TAIPEI — China, which for nearly two decades has aimed to make semiconductor manufacturing one of its pillar industries, may realize the dream in the next 10 years, according to executives and analysts surveyed by EE Times.
China’s initiative comes as the nation imports more than 90 percent of the semiconductors it uses to assemble mobile devices such as Apple’s iPhone and iPad. The nation’s chip imports, exceeding $160 billion in value, cost more than its oil imports.
China is targeting a compound annual growth rate (CAGR) for the domestic chip industry of 20 percent between now and 2020, with potential financial support from the government of up to 1 trillion renminbi (US$170 billion) over the next five to 10 years, according to a report this year by market consulting firm McKinsey & Co. After years of failed attempts, China’s industry is poised to lead global production growth.
“China's chip production will grow much faster than the overall IC market,” says IC Insights president Bill McClean. “Government programs and incentives are going to help.”
The expectation has been a hot-button issue for the chip industry in Taiwan, which accounts for nearly a third of the world’s production and which shares language and cultural ties with China. Taiwan, which China considers a renegade province, has restricted investment in China by its domestic chip companies on fears it will lose jobs and technology to its political rival.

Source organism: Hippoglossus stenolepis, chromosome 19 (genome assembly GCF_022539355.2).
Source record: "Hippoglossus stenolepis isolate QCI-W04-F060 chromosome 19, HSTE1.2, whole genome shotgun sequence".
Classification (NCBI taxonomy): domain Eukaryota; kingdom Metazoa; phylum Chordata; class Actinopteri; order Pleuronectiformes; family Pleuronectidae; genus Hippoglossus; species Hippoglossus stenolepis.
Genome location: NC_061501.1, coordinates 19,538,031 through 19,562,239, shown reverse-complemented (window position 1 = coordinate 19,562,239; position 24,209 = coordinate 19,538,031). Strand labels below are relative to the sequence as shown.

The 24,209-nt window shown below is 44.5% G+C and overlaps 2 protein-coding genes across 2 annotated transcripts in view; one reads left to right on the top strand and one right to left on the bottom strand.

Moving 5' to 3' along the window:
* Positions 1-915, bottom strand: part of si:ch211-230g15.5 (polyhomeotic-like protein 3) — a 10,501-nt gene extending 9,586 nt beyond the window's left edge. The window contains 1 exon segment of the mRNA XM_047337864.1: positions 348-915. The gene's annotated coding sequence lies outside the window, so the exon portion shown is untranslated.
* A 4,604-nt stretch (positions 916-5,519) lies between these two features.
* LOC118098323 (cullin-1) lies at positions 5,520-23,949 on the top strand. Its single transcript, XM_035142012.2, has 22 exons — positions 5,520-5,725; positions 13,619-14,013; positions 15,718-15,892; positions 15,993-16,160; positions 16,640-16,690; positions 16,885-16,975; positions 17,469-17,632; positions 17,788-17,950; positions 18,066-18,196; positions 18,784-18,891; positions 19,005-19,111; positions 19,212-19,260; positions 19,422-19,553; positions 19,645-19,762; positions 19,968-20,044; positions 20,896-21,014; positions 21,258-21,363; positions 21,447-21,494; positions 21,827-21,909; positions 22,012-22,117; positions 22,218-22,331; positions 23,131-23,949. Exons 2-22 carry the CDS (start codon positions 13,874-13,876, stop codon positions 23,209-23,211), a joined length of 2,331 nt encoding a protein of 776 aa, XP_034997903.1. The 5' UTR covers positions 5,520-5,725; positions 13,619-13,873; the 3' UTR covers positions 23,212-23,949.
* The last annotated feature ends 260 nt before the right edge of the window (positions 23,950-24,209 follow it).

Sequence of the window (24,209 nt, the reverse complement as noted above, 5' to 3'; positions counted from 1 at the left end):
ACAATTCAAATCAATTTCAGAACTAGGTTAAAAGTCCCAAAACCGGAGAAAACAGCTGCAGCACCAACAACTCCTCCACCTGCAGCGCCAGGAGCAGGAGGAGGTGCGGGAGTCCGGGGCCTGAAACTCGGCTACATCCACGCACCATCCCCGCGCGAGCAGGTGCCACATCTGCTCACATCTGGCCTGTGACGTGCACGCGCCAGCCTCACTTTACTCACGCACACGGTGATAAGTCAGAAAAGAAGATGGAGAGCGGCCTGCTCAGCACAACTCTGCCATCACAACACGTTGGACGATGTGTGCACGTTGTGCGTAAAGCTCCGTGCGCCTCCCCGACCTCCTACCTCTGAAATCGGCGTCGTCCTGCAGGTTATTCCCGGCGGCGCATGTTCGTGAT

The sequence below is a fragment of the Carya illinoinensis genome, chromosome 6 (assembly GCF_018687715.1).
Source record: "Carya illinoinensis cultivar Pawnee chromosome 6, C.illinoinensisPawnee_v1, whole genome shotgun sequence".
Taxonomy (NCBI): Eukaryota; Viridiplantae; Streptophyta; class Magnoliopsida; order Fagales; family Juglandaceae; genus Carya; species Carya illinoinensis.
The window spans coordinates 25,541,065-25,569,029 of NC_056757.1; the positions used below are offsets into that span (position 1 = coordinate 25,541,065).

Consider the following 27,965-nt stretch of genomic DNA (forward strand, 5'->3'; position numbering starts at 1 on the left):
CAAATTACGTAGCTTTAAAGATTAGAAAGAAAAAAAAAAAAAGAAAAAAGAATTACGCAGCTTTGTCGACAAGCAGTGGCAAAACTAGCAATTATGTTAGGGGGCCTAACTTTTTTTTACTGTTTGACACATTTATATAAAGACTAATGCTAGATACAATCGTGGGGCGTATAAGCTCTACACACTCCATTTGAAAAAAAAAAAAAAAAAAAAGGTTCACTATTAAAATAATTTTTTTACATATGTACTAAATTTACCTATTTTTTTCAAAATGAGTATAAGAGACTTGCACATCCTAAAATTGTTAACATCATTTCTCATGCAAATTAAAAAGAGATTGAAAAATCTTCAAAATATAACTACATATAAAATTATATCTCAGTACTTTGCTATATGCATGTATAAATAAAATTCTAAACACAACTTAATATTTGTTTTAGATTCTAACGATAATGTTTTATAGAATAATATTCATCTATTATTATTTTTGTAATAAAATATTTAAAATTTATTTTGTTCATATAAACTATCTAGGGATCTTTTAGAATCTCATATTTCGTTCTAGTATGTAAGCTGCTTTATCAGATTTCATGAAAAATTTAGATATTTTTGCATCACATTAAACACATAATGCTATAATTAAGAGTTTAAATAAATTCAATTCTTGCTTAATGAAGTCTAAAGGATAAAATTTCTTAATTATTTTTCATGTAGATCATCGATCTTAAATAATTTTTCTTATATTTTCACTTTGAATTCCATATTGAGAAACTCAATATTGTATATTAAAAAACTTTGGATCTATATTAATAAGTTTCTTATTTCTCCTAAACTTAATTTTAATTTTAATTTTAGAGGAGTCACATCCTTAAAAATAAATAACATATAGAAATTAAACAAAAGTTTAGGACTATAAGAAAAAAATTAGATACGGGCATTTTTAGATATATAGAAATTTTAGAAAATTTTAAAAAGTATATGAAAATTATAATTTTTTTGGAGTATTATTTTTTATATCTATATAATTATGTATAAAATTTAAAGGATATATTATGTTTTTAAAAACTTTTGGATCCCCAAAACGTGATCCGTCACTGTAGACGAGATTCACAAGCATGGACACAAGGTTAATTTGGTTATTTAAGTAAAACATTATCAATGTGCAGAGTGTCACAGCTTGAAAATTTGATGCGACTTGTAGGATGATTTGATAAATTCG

Be that as it may, industry executives from Taiwan started the biggest foundries in China, Semiconductor Manufacturing International Corp. (SMIC) and Shanghai Huahong Grace Semiconductor Manufacturing Corp., more than a decade ago to tap into the world’s biggest electronics market. The Chinese foundries have so far failed to grab much business from Taiwan Semiconductor Manufacturing Co. (TSMC), which has about half of the global market. China’s biggest foundry, SMIC, has a 5 percent share.
SMIC is likely to grow, according to Randy Abrams, an analyst with Credit Suisse in Taipei.
“We are seeing [Chinese] foundries receive favorable government grants, equipment subsidies, equity stakes from state-backed enterprises, opportunities for joint-venture fab investments to share capex with local governments and foreign suppliers manufacturing locally, as we saw with Qualcomm’s sourcing at SMIC,” Abrams says.
Threats and opportunities
TSMC confirmed an October 25 press report citing chairman Morris Chang saying China’s semiconductor industry may catch up with Taiwan’s after five years.
TSMC sees both opportunities and threats.
TSMC has captured about 80 percent of the Chinese chip design business, according to TSMC co-CEO Mark Liu.
“With this subsidy, they [Chinese chipmakers] will be more aggressive,” Liu said in October. “We will be ready to capture the business, given the existing good penetration.”
The threat will come from China’s foundries, according to Liu.